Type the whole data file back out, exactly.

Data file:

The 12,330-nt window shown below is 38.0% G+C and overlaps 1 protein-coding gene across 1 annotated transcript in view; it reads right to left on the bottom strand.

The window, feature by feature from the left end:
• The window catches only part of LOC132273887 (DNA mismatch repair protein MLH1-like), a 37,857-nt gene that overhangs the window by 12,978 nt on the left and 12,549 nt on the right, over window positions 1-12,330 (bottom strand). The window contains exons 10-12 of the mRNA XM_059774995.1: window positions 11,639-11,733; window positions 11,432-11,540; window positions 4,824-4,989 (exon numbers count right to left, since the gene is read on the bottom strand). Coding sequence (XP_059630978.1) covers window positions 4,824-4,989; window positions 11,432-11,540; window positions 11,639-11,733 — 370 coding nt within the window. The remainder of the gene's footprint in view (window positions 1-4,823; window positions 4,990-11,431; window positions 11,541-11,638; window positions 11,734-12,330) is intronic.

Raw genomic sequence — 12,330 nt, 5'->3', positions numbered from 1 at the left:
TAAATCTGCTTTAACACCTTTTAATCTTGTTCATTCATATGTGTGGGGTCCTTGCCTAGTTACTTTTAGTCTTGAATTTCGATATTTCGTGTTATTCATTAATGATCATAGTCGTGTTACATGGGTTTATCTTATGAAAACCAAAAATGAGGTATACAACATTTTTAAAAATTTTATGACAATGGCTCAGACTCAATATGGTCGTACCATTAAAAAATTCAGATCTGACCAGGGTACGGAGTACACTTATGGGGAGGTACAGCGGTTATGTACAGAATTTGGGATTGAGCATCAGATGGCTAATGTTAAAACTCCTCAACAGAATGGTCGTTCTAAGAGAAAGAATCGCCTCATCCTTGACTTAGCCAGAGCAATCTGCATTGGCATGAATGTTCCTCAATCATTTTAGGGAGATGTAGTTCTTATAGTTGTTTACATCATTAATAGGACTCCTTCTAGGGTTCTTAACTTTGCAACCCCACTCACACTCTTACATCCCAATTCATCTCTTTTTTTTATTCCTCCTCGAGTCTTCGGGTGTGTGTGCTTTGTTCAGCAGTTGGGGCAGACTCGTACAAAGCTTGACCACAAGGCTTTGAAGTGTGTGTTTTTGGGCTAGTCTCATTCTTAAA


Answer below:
The 12,330-nt window shown below is 38.0% G+C and overlaps 1 protein-coding gene across 1 annotated transcript in view; it reads right to left on the bottom strand.

The window, feature by feature from the left end:
• The window catches only part of LOC132273887 (DNA mismatch repair protein MLH1-like), a 37,857-nt gene that overhangs the window by 12,978 nt on the left and 12,549 nt on the right, over window positions 1-12,330 (bottom strand). The window contains exons 10-12 of the mRNA XM_059774995.1: window positions 11,639-11,733; window positions 11,432-11,540; window positions 4,824-4,989 (exon numbers count right to left, since the gene is read on the bottom strand). Coding sequence (XP_059630978.1) covers window positions 4,824-4,989; window positions 11,432-11,540; window positions 11,639-11,733 — 370 coding nt within the window. The remainder of the gene's footprint in view (window positions 1-4,823; window positions 4,990-11,431; window positions 11,541-11,638; window positions 11,734-12,330) is intronic.

Raw genomic sequence — 12,330 nt, 5'->3', positions numbered from 1 at the left:
TAAATCTGCTTTAACACCTTTTAATCTTGTTCATTCATATGTGTGGGGTCCTTGCCTAGTTACTTTTAGTCTTGAATTTCGATATTTCGTGTTATTCATTAATGATCATAGTCGTGTTACATGGGTTTATCTTATGAAAACCAAAAATGAGGTATACAACATTTTTAAAAATTTTATGACAATGGCTCAGACTCAATATGGTCGTACCATTAAAAAATTCAGATCTGACCAGGGTACGGAGTACACTTATGGGGAGGTACAGCGGTTATGTACAGAATTTGGGATTGAGCATCAGATGGCTAATGTTAAAACTCCTCAACAGAATGGTCGTTCTAAGAGAAAGAATCGCCTCATCCTTGACTTAGCCAGAGCAATCTGCATTGGCATGAATGTTCCTCAATCATTTTAGGGAGATGTAGTTCTTATAGTTGTTTACATCATTAATAGGACTCCTTCTAGGGTTCTTAACTTTGCAACCCCACTCACACTCTTACATCCCAATTCATCTCTTTTTTTTATTCCTCCTCGAGTCTTCGGGTGTGTGTGCTTTGTTCAGCAGTTGGGGCAGACTCGTACAAAGCTTGACCACAAGGCTTTGAAGTGTGTGTTTTTGGGCTAGTCTCATTCTTAAA